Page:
6

This is an issue that didn't used to ever occur. I'm pretty convinced it's probably an issue with my package repos (I recently reinstalled my Arch system and this has only just started happening).

I wrote a small hello world in x86_64:

.data
str:    .asciz  "Test"

.text
.globl main
main:
    sub $8, %rsp
    mov $str, %rdi
    call puts
    add $8, %rsp
    ret

and then I attempt to assembly and link using GCC - like I have done many times in the past - with, simply:

gcc test.s -o test

and then this error is outputted:

/usr/bin/ld: /tmp/ccAKVV4D.o: relocation R_X86_64_32S against `.data' can not be used when making a shared object; recompile with -fPIC /usr/bin/ld: final link failed: Nonrepresentable section on output collect2: error: ld returned 1 exit status

This error has never occured for me ever. I've tried to fix the issue by googling the same error message but it comes up with things that are so specific whereas I'd consider this a general issue. I've tried reinstalling base-devel and the entire GCC toolchain. I dunno what else I can do (please don't suggest using nasm, that's heresy).

I'd like to think I'm missing something obvious but I've used GCC for my assembly needs for a long time.

9
  • I'm sort of sure this is duplicate, but I'm going to search for it later, so just short summary what's going on. The Debian did some time ago switch to PIC/PIE binaries in 64b mode (just like OS X does for some time already, and now other distros follow), thus the defaults for toolchain were modified, and the gcc in your case is trying to link your object as PIC, but it will encounter absolute address in mov $str, %rdi. So you either should rewrite your code to be rip relative everywhere, or there's probably some way to set up gcc linking to enforce old non-PIC linking of executable.
    – Ped7g
    Sep 8, 2017 at 20:03
  • Thanks for the insight @Ped7g I'll look into it Sep 8, 2017 at 20:06
  • 7
    Your probably using a newer/different version of Arch Linux that has GCC build 64-bit code as relocatable by default. The best way to deal with this is to modify your code to use RIP (instruction pointer relative) addressing. CHange your mov to lea str(%rip), %rdi and when calling the C library use call puts@plt instead of call puts. Sep 8, 2017 at 20:10
  • compile with no-pie flag. That is gcc -no-pie test.s -o test. That must work since it will not produce a shared object but an executable file. I tried it on my local machine & it worked but still do not know why. @oldjohn1994 Sep 8, 2017 at 20:14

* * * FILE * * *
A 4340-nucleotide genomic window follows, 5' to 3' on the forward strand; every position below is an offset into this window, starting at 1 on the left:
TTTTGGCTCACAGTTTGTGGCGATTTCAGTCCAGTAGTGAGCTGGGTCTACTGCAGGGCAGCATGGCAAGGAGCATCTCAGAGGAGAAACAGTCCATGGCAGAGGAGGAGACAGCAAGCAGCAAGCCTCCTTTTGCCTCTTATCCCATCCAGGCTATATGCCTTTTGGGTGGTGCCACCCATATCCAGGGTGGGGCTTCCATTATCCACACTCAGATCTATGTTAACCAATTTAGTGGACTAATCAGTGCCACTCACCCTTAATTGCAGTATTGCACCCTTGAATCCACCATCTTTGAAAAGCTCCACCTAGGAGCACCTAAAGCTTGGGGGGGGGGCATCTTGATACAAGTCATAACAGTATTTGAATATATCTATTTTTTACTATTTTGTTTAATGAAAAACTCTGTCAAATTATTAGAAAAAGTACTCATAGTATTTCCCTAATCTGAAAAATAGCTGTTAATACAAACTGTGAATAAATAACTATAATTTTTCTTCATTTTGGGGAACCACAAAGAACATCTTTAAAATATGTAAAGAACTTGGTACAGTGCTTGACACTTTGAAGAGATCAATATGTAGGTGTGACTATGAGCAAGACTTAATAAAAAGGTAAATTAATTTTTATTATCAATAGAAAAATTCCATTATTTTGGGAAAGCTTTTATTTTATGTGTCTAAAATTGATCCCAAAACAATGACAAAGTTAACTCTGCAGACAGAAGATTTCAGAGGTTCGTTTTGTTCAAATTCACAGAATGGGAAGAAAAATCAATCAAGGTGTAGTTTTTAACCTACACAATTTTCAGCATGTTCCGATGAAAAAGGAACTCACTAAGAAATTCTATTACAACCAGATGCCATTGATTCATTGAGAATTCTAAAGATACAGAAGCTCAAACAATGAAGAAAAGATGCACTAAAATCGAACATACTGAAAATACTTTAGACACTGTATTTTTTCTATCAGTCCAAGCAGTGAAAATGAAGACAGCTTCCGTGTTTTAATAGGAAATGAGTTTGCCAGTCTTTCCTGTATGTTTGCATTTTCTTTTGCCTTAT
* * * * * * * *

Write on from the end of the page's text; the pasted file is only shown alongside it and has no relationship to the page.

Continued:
• @MichaelPetch Thanks, I just just about to ask how I'd use libc functions in relative code. Cheers for that. Sep 8, 2017 at 20:25

1 Answer 1

13

The way to get around this error is to generate a no-pie (Non Position Independent executable) executable :

gcc -no-pie test.s -o test

The reason for this behaviour is as explained by @Ped7g :

Debian switched to PIC/PIE binaries in 64-bits mode & GCC in your case is trying to link your object as PIC, but it will encounter absolute address in mov $str, %rdi.

3
  • 2
    He's using Arch in this case but same applies to Debian. the address of the string isn't the only issue. The calls to the C library have to be modified as well. Sep 8, 2017 at 20:35
  • 1
    @MichaelPetch: -no-pie fixes everything, and transforms call puts into call puts@plt for you. You only need to modify the call instructions if you want it to work in a PIE. Specifically, call *puts@GOTPCREL(%rip) if building with gcc -fno-plt (non-lazy dynamic linking to avoid a writeable + executable PLT, and avoid extra indirection), or call puts@PLT for the default way. (Or call puts@plt works, too. The compiler emits upper-case PLT when compiling C.) Sep 8, 2017 at 21:28
  • Related: 32-bit absolute addresses no longer allowed in x86-64 Linux? has the same answer. BTW, movabs $str, %rdi would work in a PIE executable; text relocations are allowed, just not 32-bit sign or zero-extended relocations. But don't do that, use a RIP-relative LEA for PIC, or mov $str, %edi for position-dependent. Mar 19, 2018 at 2:34

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